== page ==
About the Author
Bruno Latour, a philosopher and anthropologist, is the author of Reassembling the Social: An Introduction to Actor-Network Theory, Our Modern Cult of the Factish Gods, An Inquiry into Modes of Existence, and many other books. He curated the ZKM exhibits ICONOCLASH and Making Things Public and coedited the accompanying catalogs, both published by the MIT Press.
Written for pre-service and in-service early childhood professionals in child care, preschool, or kindergarten through third grade settings, Art & Creative Development For Young Children, 8th Edition, takes a child-centered approach to art education. Updated throughout, the book includes an in-depth discussion of technology to aid teachers in understanding the role that technology can play in children’s visual art appreciation and production. Guidelines for establishing an inclusive art program in classrooms for young children are included for early childhood professionals. Activities and recipes make the text a valuable resource for in-service teachers.
About the Author
Jill Englebright Fox is a professor of early childhood education and the Director of Assessment at the University of Houston—Victoria. After teaching kindergarten and first grade in the Texas public schools for eight years, she received her Ph.D. in Early Childhood Education from the University of North Texas. She continues to be active in early childhood classrooms as a volunteer, a professional consultant, a researcher, and a teacher educator. Robert Schirrmacher was an instructor with the San Jose/Evergreen Community College District. He received his Ph.D. in Early Childhood Education from the University of Illinois. His experience includes teaching preschool, kindergarten, and first grade as well as teaching at undergraduate and graduate levels. He has assisted in Montessori schools and directed programs for young children. Dr. Schirrmacher has served as a consultant to parent groups and public and private early childhood programs. As an advocate for developmentally appropriate education and quality care for young children, he has been involved in professional organizations at the local, state, and national levels.
Creative Activities and Curriculum for Young Children, 11th Edition, is filled with fun, creative, and easy-to implement activities for young children. You’ll be encouraged to exercise your own creativity as well as learn how to help young children do the same. Hundreds of activities, up-to-date research, recipes, finger plays, information on how to select children’s books, and more make this book an invaluable resource for you and others planning to work creatively with children across the curriculum. This is a book you’ll want to use throughout your professional career.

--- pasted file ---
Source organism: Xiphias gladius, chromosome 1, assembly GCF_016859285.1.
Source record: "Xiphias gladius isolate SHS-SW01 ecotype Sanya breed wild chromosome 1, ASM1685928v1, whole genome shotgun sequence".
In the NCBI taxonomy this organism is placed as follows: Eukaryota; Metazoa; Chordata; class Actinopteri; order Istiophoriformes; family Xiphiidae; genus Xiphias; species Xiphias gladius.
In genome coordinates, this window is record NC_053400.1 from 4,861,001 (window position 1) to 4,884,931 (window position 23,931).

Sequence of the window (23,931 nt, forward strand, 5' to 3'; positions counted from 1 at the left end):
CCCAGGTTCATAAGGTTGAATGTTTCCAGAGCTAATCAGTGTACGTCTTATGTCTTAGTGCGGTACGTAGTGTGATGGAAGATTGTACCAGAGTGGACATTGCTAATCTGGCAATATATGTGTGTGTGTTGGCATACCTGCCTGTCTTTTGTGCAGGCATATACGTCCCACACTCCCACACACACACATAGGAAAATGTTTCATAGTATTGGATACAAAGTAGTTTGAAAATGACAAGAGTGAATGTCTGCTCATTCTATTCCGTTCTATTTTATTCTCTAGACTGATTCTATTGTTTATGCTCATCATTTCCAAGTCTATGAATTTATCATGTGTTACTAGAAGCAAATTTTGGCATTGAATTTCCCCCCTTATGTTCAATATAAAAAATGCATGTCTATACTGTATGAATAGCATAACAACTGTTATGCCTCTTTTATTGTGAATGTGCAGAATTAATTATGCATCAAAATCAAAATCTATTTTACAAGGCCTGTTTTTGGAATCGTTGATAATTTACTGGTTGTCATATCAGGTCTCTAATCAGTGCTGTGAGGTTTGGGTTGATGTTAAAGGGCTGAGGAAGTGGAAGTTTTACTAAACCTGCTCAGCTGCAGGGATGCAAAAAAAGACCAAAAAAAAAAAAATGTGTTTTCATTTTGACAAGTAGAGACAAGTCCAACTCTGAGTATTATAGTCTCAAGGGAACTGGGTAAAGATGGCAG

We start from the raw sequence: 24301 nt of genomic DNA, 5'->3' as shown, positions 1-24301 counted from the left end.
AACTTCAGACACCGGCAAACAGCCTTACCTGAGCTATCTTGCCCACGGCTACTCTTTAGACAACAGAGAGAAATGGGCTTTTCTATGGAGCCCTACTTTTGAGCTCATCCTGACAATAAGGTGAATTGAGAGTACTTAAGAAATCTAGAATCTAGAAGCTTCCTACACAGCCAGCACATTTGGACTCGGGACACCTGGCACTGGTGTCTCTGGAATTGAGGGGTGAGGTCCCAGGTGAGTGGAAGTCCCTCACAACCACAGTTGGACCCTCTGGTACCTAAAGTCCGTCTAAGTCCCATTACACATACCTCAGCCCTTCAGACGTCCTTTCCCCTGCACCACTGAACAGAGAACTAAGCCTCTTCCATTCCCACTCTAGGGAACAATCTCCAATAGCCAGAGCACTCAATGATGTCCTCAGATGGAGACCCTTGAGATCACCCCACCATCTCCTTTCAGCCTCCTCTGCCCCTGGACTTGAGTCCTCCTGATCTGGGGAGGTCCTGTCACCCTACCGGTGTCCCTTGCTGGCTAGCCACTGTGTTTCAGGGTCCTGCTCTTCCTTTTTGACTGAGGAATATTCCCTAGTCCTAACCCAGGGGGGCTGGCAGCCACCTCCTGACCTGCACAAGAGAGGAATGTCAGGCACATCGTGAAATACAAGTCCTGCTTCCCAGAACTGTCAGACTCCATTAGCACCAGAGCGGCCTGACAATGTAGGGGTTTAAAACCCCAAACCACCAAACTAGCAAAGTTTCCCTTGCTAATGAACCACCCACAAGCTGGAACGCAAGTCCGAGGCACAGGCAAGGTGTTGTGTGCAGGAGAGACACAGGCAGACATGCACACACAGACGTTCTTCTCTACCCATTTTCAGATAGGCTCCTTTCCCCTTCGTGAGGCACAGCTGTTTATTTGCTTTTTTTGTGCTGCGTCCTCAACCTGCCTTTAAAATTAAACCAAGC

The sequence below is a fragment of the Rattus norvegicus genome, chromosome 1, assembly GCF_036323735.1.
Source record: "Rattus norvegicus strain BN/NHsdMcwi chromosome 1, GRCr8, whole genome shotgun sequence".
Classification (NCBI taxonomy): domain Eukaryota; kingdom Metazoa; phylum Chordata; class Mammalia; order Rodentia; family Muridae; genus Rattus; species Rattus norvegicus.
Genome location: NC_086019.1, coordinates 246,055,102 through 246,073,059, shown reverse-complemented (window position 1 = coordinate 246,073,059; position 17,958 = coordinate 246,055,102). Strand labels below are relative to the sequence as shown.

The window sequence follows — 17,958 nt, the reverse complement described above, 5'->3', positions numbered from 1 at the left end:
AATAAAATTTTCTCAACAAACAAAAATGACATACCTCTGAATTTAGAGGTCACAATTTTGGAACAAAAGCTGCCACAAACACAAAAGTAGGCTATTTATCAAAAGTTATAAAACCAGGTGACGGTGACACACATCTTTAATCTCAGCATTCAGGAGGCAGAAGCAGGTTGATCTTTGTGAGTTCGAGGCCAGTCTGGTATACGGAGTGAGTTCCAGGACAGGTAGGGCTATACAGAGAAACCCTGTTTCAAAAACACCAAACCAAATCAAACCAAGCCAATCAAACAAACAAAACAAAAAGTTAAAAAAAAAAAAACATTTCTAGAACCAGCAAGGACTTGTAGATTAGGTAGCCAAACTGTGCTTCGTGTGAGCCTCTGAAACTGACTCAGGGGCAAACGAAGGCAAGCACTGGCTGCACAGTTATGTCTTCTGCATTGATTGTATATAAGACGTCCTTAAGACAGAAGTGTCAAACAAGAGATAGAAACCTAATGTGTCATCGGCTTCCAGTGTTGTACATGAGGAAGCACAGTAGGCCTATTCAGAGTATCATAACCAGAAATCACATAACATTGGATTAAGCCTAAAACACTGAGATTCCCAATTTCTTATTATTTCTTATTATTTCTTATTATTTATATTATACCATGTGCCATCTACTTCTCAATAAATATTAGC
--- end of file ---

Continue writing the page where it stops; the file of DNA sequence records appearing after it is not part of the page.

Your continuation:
About the Author
Mary Mayesky, Ph.D., is a certified preschool, elementary, and secondary teacher. She is a former professor in the Program in Education at Duke University, former director of the Early Childhood Certification Program, and supervisor of student teachers. She has served as assistant director for programs in the Office of Day Services, Department of Human Resources, State of North Carolina. She is also the former principal of the Mary E. Phillips Magnet School in Raleigh, North Carolina, the first licensed extended day magnet in the Southeast. She has served several terms on the North Carolina Day Care Commission and on the Wake County School Board. Dr. Mayesky has worked in Head Start, child care, kindergarten, and YWCA early childhood programs and has taught kindergarten through grade 8 in the public schools. She has written extensively for professional journals and for general-circulation magazines in the areas of child development and curriculum design. She is a member of Phi Beta Kappa and was named Woman of the Year in Education by the North Carolina Academy of the YWCA. Her other honors include being named Outstanding Young Educator by the Duke University Research Council, receiving the American Association of School Administrators Research Award, and being nominated for the Duke University Alumni Distinguished Undergraduate Teaching Award.